Vince Young

Ken Ruinard/The Independent-Mail via AP

Deshaun Watson to play for both teams in Clemson spring game

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The defending ACC champions from Clemson wrap up the spring football practice season with their annual spring game. The only problem for Clemson in the spring game is there are two teams but only one Deshaun Watson. In an effort to keep things as balanced as possible, Clemson head coach Dabo Swinney has decided Watson will play for both teams.

This will be the first time fans have had a chance to witness Watson on the field since his Vince Young-like performance in the College Football Playoff National Championship Game, albeit in a loss to Alabama. Watson enters the season as one of the preseason favorites to win the Heisman Trophy, joining Stanford’s Christian McCaffrey and LSU’s Leonard Fournette as frontrunners for the stiff-arm trophy. Watson has very little to prove today though, and the primary focus should be to keep him healthy when the Tigers leave the field and call it a spring.

He may get a chance to play for both teams, and Swinney will be sure to give the Clemson fans a good amount of Watson, but do not count on seeing Watson play the majority of the spring game.

Louisville starts fast, hangs on to beat Texas A&M in Music City Bowl

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Louisville exploded for 20 first quarter points and then hung on for dear life to hand Texas A&M a 27-21 defeat in the Franklin American Mortgage Music City Bowl Wednesday night in Nashville.

The Cardinals were keyed by quarterback Lamar Jackson, who accounted for all four of Louisville’s touchdowns on the night. He raced in from six yards out on the Cardinals’ opening drive, then hit Micky Crum on a two-yard toss at the 5:22 mark of the first quarter to stake Louisville to a 13-0 lead.

After Tra Carson juked his way in for a nine-yard score on the ensuing possession, Jackson raced 61 yards to the house on Louisville’s next touch, pushing the Cardinals’ advantage to 20-7 with 1:14 still remaining in the first quarter.

And then the game turned into an ugly, chippy, ugly, grudge-filled and did I say ugly affair over the final three quarters. Jake Hubenak, making his first career start following the transfers of Kyle Allen and Kyler Murray, found Ricky Seals-Jones for a four-yard scoring toss — capping an eight-play, 97-yard drive — with 1:51 to go in the first half.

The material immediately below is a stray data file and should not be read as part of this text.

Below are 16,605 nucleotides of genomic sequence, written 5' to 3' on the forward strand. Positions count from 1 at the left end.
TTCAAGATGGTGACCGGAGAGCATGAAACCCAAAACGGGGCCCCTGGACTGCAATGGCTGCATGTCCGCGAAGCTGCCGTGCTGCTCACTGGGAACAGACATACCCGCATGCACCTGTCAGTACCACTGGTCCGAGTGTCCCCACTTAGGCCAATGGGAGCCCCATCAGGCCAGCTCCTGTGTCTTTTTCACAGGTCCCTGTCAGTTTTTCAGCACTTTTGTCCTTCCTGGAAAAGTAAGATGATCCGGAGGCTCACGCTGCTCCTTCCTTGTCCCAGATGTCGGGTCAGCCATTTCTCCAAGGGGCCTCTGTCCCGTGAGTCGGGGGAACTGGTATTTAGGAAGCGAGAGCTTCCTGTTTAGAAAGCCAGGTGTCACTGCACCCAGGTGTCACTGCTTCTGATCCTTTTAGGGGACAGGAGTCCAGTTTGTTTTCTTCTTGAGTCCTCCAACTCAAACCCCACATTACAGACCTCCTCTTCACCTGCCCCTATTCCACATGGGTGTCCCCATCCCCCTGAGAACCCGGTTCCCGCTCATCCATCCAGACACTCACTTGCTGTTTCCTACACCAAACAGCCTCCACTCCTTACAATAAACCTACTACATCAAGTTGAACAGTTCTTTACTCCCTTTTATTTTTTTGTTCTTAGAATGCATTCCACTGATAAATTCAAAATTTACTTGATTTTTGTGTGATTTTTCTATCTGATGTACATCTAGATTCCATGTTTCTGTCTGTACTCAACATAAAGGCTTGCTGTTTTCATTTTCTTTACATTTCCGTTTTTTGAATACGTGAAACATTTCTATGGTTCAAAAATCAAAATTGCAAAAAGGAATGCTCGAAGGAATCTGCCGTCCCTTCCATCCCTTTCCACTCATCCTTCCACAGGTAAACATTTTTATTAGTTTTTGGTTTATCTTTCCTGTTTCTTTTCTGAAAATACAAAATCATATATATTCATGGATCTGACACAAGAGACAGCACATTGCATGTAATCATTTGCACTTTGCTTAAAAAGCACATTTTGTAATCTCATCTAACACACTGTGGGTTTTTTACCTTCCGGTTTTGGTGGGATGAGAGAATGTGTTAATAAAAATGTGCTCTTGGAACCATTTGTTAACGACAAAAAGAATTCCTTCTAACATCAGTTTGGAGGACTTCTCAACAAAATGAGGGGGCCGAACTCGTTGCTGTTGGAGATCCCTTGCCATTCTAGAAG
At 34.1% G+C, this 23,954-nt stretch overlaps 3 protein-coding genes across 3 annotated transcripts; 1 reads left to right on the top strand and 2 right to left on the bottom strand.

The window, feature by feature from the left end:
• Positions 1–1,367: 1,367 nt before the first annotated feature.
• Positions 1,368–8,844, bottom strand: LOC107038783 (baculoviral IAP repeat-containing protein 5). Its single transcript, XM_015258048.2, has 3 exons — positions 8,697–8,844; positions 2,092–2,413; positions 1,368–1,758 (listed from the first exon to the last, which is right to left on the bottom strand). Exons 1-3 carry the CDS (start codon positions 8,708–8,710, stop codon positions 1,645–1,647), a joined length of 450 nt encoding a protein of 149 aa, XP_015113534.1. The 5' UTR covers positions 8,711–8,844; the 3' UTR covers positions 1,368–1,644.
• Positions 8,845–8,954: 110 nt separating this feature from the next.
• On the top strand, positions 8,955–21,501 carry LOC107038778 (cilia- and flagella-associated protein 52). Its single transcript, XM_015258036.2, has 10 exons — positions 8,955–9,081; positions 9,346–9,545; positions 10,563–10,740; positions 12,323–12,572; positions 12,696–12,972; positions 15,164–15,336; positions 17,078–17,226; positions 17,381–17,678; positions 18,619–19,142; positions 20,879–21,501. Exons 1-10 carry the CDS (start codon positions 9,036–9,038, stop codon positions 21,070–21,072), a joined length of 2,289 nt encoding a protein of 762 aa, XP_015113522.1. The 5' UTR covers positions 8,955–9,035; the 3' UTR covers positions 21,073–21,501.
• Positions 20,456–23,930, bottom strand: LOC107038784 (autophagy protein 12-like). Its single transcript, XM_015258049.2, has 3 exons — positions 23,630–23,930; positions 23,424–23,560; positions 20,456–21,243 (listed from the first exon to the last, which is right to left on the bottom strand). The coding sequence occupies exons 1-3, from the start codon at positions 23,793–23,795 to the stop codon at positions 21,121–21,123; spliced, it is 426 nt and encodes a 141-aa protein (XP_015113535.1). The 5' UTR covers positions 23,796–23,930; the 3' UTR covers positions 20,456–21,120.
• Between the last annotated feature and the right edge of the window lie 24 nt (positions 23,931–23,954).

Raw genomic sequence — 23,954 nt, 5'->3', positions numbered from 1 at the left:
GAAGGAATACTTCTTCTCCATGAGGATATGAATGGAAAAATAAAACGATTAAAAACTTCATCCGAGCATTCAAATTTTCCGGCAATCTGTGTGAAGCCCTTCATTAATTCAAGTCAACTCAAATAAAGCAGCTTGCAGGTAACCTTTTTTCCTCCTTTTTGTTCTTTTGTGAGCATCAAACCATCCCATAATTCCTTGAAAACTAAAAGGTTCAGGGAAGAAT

Jackson then notched the only score of the third quarter, a 17-yard strike to Keith Towbridge, to give Louisville its third 13-point lead of the night.

Accepting the ball at its own 14 with 6:58 to play in the game, the Aggies raced 86 yards in eight plays, the final one a 29-yard toss from Hubenak to Christian Kirk, to pull within 27-21 with just under five minutes to play. Texas A&M immediately forced a three-and-out, then methodically forced its way down field on a would-be game-winning drive. The march appeared to stall after an incomplete pass on 4th-and-10 at the Lousiville 41, but James Hearns was flagged for hands to the face, providing the Aggies new life. Hubenak appeared to hit Kirk for a complete pass that would have given Texas A&M a first-and-goal, but the completion was overturned on review, instead sentencing Texas A&M to a 3rd-and-8 at the Louisville 24.

Hubenak fired incomplete on the two following plays, and Louisville consumed the final 90 seconds to seal the win.

Jackson, a freshman, completed 12-of-26 passes for 222 yards with two touchdowns and no interceptions while rushing 22 times for 226 yards and two more scores, allowing the Boynton Beach, Fla., native to join Vince Young (2006 Rose Bowl) and Johnny Manziel (2013 Cotton Bowl) as the only players in FBS history to record a 200/200 bowl game.

Hubenak hit 28-of-48 passes for 307 yards with two touchdowns and one interception, while Carson led the Aggies with 20 carries for 106 yards and one score. Kirk and Josh Reynolds carried the vast majority of the Aggies’ passing game, combining to catch 21 passes for 261 yards and one touchdown.

Louisville out-gained Texas A&M 534-445, and Jackson edged the Aggies by himself, 448-445. The teams combined to post more penalties (19) than third-down conversions (11).

The loss dropped Texas A&M to 8-5 on the year, and handed Kevin Sumlin his first non-conference defeat in 20 tries. The loss, however, meant the Aggies’ win total has decreased or remained the same for the third consecutive year under Sumlin after an 11-2 debut in 2012. This season also marked the second straight year the Aggies finished 8-5 after starting 5-0.

Lousville closes at 8-5 as well, but the end result doesn’t feel nearly as identical as the numbers indicate. The Cardinals started the year 0-3 and rebounded to win eight of their final 10 games.

And there is, of course, the matter of one team’s quarterback position is in shambles while the other just saw its freshman post one of the better bowl games in college football history.

That’s music to Bobby Petrino‘s ears.